While mom and dad on Main St. still aren’t getting the dire warning that the coronavirus has been offering up to Asia and the rest of the Eastern world over the last several weeks, perhaps a light bulb will finally go off when Jane Q. Public heads to the grocery store and is unable to buy shampoo and toothpaste.
Proctor and Gamble, one of the world’s biggest “everyday product” manufacturers, has now officially warned that 17,600 of its products could be affected and disrupted by the coronavirus. The company’s CFO, Jon Moeller, said at a recent conference that P&G used 387 suppliers across China, shipping more than 9,000 materials, according to CIPS.org.
Moeller said: “Each of these suppliers faces their own challenges in resuming operations.”
And it’s not just everyday consumer goods that are going to feel the impact of the virus.
Smartphones and cars are so far among the consumer products that have been hardest hit from the virus. In fact, according to TrendForce, “forecasts for product shipments from China for the first quarter of 2020 had been slashed, by 16% for smartwatches (to 12.1m units), 12.3% for notebooks (30.7m units) and 10.4% for smartphones (275m units). Cars have dropped 8.1% (19.3m units).”
Their report states: “The outbreak has made a relatively high impact on the smartphone industry because the smartphone supply chain is highly labor-intensive. Although automakers can compensate for material shortage through overseas factories, the process of capacity expansion and shipping of goods is still expected to create gaps in the overall manufacturing process.”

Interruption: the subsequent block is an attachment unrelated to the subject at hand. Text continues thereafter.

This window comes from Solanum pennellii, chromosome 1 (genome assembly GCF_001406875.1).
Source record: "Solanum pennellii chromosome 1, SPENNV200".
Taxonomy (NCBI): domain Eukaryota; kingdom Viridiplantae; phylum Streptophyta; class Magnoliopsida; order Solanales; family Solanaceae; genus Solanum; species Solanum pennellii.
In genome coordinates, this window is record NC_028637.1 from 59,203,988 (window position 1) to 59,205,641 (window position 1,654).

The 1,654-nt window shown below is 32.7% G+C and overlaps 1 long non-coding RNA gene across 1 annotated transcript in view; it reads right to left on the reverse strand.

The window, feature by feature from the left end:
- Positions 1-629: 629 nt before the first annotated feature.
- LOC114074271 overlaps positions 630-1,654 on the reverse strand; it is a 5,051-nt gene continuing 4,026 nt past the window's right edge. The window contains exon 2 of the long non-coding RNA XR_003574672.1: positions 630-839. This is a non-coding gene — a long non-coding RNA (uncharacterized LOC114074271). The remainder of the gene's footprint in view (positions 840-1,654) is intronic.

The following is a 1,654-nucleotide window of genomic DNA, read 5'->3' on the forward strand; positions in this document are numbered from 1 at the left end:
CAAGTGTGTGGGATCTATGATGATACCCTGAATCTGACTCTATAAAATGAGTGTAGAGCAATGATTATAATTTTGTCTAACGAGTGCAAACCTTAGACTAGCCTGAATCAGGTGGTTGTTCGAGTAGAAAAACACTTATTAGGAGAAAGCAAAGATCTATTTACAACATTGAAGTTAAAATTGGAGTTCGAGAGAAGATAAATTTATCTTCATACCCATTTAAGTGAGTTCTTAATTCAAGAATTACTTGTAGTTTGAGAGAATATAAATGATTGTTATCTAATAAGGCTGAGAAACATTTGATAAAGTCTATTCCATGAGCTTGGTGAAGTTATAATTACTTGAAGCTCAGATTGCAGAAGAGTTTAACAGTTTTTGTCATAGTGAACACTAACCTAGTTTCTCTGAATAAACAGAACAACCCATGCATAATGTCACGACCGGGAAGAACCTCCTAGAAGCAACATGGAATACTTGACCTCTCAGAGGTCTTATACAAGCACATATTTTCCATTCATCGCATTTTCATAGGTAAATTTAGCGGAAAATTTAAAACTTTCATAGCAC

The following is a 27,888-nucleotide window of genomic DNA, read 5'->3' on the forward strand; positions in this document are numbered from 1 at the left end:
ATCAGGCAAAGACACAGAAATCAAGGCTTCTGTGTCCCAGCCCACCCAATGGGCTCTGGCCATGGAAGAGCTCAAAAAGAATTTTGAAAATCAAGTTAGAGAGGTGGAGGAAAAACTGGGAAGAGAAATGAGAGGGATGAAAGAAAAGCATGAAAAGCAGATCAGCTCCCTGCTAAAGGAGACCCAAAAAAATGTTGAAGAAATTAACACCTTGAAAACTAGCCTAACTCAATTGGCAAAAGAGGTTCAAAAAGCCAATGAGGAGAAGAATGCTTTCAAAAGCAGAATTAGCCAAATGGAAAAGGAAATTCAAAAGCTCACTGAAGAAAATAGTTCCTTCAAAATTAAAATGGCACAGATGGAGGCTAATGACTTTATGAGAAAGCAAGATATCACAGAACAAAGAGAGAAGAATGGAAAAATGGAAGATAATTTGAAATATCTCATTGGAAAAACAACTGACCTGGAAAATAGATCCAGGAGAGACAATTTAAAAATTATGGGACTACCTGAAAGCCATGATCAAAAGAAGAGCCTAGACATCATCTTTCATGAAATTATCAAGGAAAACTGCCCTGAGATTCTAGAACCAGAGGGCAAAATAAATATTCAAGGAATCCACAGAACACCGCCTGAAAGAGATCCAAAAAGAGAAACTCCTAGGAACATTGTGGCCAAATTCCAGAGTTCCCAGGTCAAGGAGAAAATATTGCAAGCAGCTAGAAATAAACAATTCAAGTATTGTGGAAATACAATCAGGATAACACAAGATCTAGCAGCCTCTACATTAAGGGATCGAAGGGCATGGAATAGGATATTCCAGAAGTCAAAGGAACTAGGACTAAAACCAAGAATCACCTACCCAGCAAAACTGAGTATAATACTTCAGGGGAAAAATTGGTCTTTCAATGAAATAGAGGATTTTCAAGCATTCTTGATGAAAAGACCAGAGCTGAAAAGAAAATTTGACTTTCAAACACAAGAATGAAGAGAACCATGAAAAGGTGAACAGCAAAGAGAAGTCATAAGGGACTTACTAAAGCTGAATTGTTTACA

A separate coronavirus analysis by Mintec says that “Chinese demand for copper (it has hitherto been responsible for consuming half the world’s output), will fall by 500,000 tonnes this year, and falls in demand have already impacted prices. From December to January the price of copper fell 9.6%.”
The report notes: “Millions of people have been affected by the travel lock down in Hubei province, the centre of the outbreak. This has been responsible for a glut of jet fuel and diesel on global markets at a time when petroleum supplies were already abundant.”
Other products that have been negatively affected so far include pork, which is up 11% this month, chicken, garlic and dried ginger.
Product supply chain issues could eventually compound hysteria at supermarkets if coronavirus becomes widespread in western countries. Northern Italy, which has seen a small outbreak of coronavirus cases over the last 48 hours, is already experiencing long lines and sold out store shelves.